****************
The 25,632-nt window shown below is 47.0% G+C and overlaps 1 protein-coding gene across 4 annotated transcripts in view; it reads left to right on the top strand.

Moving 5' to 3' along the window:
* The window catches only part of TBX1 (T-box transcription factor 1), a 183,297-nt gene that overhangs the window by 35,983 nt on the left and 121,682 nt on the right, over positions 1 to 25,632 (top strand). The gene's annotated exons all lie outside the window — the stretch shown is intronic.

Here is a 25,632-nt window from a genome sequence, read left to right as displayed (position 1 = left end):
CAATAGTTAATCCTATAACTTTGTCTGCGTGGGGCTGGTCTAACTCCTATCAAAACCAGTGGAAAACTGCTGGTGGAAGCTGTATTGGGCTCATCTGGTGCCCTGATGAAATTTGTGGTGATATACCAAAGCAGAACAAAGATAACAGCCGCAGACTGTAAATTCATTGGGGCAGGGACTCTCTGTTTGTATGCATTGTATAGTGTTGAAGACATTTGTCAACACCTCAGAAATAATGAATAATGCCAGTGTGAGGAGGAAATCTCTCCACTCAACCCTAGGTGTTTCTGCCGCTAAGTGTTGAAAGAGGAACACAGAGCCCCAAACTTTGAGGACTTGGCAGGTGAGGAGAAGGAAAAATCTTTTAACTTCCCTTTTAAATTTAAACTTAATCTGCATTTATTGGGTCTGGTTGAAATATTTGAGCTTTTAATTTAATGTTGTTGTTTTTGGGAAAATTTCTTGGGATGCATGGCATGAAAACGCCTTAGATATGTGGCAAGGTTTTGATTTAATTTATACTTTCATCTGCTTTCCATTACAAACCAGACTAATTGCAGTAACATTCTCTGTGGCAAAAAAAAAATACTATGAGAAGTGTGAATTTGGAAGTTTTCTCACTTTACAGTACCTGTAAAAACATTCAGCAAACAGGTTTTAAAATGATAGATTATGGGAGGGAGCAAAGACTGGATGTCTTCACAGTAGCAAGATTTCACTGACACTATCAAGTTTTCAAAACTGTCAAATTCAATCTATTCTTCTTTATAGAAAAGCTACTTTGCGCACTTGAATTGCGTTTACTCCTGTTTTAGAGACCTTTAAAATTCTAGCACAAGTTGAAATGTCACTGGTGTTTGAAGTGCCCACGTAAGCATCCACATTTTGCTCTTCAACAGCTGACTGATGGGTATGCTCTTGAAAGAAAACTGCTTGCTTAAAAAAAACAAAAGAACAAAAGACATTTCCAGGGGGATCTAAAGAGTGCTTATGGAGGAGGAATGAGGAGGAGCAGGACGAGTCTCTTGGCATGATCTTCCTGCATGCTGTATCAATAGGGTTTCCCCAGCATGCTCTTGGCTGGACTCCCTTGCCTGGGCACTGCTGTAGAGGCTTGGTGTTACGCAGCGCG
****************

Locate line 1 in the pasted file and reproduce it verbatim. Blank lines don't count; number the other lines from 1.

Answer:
The 25,632-nt window shown below is 47.0% G+C and overlaps 1 protein-coding gene across 4 annotated transcripts in view; it reads left to right on the top strand.